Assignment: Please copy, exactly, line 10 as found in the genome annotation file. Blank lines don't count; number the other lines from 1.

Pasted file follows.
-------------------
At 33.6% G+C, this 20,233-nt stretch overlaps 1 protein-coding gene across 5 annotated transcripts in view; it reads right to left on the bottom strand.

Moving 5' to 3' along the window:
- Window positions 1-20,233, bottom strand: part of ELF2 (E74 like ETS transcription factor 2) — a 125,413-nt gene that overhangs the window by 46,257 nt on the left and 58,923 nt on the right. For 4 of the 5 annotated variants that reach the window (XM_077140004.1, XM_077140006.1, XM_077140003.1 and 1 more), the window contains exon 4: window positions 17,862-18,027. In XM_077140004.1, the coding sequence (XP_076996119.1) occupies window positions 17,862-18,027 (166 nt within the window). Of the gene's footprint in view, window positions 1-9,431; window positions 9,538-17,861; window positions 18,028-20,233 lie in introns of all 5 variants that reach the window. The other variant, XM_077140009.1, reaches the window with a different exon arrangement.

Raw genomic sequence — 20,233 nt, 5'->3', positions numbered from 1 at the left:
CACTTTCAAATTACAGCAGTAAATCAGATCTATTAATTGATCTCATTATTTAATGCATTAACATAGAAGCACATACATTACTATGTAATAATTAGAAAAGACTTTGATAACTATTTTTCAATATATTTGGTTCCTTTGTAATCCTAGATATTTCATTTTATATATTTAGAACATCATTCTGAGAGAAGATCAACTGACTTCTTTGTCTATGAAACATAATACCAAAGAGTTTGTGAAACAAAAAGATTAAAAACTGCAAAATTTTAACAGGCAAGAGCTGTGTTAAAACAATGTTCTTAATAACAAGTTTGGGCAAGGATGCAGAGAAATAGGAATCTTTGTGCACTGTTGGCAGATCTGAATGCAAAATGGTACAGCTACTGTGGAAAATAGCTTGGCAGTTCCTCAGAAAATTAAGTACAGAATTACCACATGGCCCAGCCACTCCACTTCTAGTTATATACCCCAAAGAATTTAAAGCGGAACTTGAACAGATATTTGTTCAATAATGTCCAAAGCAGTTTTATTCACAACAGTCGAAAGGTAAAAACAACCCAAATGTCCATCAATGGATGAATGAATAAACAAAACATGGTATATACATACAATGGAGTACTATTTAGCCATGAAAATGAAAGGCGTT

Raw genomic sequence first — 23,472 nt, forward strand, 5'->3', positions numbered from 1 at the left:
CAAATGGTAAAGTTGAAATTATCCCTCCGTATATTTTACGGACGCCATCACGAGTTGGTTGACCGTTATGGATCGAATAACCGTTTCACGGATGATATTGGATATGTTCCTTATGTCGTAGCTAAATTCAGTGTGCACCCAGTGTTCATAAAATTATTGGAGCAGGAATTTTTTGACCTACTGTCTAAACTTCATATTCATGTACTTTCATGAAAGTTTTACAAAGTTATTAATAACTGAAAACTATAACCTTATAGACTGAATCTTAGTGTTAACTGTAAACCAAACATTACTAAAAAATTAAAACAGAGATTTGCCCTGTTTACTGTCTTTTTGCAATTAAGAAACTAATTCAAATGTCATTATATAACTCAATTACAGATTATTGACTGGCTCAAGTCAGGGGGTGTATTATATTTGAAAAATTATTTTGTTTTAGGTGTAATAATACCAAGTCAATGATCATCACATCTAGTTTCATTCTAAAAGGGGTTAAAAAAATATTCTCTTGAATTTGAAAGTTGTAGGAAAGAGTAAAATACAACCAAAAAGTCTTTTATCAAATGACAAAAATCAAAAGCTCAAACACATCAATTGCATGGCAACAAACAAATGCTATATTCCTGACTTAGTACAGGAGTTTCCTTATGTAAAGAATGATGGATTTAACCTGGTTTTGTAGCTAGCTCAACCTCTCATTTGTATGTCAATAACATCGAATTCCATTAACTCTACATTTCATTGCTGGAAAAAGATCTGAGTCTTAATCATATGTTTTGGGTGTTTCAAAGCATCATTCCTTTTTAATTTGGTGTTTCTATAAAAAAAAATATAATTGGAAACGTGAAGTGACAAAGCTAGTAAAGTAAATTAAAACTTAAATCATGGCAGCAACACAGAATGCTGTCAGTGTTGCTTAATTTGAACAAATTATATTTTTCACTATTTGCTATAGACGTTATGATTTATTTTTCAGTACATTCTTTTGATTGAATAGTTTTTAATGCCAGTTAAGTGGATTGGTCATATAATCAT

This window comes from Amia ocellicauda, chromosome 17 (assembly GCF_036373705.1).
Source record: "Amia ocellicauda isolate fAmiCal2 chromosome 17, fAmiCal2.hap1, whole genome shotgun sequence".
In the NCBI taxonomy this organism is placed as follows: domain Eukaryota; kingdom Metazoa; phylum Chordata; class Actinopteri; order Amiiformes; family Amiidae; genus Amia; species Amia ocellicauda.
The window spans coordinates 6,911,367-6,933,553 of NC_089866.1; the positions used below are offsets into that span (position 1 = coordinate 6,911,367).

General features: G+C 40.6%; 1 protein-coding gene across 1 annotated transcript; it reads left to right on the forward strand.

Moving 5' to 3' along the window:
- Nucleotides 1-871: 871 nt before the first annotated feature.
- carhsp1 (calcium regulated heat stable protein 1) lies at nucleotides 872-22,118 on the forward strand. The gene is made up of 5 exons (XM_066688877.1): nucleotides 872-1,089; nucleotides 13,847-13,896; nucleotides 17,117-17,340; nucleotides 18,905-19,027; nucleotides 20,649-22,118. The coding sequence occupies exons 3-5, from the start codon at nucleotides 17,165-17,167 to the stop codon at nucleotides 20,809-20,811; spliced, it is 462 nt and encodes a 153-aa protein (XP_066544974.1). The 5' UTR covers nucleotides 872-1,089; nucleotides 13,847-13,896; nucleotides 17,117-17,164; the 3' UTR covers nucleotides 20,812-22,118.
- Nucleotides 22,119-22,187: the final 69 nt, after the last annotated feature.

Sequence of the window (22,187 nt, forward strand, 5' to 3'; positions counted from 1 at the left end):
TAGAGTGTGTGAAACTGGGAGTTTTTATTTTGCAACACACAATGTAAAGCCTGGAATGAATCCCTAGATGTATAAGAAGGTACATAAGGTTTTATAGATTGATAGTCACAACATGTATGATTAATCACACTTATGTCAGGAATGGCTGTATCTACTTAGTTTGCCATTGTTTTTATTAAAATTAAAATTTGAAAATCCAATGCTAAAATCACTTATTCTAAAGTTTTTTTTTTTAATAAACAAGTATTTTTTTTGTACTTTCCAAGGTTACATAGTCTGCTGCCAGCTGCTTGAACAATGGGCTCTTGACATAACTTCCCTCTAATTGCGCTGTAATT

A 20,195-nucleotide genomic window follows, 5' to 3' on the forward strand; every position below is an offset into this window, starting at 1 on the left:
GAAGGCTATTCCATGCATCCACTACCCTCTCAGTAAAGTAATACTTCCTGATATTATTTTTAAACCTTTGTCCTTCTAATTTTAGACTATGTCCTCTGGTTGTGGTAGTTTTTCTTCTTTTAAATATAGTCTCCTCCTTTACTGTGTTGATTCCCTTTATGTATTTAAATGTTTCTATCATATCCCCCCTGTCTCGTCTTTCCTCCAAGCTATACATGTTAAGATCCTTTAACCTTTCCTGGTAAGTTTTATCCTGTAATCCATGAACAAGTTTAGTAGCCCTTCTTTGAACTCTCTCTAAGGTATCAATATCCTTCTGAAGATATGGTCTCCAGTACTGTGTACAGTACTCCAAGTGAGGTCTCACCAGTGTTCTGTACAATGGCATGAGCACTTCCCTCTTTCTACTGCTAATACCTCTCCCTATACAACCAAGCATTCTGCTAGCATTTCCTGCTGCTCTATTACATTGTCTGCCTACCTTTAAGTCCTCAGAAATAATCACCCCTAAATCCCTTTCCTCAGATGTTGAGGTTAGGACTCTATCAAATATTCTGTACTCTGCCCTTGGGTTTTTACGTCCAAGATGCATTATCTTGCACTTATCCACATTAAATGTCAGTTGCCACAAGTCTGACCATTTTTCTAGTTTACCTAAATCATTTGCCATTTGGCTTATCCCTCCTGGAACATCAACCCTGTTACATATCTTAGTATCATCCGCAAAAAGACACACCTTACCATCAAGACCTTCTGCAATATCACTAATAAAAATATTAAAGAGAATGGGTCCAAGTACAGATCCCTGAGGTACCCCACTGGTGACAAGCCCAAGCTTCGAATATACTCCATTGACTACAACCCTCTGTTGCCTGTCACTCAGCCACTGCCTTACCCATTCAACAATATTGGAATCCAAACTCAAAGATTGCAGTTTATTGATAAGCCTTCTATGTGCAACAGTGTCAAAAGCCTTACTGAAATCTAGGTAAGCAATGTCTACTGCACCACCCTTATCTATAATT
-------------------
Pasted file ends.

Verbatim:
In the NCBI taxonomy this organism is placed as follows: domain Eukaryota; kingdom Metazoa; phylum Chordata; class Actinopteri; order Amiiformes; family Amiidae; genus Amia; species Amia ocellicauda.